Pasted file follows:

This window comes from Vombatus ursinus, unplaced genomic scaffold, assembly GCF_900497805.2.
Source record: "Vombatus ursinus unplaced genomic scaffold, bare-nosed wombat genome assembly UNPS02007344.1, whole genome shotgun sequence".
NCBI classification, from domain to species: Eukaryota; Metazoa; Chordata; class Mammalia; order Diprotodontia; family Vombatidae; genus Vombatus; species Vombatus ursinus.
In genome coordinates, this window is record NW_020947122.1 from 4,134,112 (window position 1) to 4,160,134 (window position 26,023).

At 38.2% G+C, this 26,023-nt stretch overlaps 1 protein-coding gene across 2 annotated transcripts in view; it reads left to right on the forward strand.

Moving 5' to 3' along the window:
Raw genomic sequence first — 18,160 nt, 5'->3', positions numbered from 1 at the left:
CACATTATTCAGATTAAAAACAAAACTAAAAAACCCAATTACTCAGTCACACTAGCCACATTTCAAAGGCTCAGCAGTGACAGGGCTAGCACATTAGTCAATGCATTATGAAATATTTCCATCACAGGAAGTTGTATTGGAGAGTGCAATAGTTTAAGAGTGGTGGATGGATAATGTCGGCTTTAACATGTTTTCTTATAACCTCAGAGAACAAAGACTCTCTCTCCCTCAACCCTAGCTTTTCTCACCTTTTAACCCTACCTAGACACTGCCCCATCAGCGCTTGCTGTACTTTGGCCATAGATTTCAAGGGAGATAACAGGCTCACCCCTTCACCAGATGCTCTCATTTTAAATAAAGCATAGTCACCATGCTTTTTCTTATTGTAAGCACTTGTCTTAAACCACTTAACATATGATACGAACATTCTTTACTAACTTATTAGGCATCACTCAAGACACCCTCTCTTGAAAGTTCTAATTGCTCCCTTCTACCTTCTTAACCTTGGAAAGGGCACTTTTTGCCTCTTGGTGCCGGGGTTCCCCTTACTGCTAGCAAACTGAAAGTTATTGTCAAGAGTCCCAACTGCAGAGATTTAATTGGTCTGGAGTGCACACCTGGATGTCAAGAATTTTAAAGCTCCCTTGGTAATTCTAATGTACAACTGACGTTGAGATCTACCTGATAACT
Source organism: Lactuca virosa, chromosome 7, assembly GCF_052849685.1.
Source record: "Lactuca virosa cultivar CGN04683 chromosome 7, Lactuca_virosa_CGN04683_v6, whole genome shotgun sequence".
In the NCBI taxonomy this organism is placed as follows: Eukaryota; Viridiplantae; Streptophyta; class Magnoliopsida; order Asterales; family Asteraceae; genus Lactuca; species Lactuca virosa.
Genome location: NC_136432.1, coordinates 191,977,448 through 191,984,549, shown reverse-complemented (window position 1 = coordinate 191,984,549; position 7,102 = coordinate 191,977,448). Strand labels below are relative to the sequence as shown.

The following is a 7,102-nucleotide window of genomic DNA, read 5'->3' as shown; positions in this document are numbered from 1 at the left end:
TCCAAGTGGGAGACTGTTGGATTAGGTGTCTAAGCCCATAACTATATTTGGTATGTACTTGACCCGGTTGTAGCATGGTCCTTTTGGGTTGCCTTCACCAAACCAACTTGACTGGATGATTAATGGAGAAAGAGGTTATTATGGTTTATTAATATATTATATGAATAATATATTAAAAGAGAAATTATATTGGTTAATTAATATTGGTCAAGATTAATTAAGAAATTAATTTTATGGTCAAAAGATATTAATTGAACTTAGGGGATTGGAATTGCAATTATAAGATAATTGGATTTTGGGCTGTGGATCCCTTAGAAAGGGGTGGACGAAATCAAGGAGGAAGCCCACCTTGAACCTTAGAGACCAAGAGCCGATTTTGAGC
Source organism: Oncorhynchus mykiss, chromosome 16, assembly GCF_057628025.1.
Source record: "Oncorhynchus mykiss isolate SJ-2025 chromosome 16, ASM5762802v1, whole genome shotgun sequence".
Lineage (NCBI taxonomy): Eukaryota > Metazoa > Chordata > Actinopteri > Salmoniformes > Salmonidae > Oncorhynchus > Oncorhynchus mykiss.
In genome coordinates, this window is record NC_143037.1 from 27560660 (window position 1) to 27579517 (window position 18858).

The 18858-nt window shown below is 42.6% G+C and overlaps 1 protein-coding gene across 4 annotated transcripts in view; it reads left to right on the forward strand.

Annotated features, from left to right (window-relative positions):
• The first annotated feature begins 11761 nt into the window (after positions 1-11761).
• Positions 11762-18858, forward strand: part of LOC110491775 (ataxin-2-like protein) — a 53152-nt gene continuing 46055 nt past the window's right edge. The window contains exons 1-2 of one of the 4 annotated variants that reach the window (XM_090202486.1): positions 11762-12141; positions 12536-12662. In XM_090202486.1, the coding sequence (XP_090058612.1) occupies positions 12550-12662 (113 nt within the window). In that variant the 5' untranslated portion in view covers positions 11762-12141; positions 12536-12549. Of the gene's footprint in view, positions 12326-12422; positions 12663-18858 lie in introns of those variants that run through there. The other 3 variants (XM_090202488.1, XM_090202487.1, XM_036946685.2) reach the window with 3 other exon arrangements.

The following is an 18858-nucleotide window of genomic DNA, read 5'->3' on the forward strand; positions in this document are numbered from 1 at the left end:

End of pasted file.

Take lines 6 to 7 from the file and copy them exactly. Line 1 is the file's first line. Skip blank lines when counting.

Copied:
Moving 5' to 3' along the window:
Raw genomic sequence first — 18,160 nt, 5'->3', positions numbered from 1 at the left: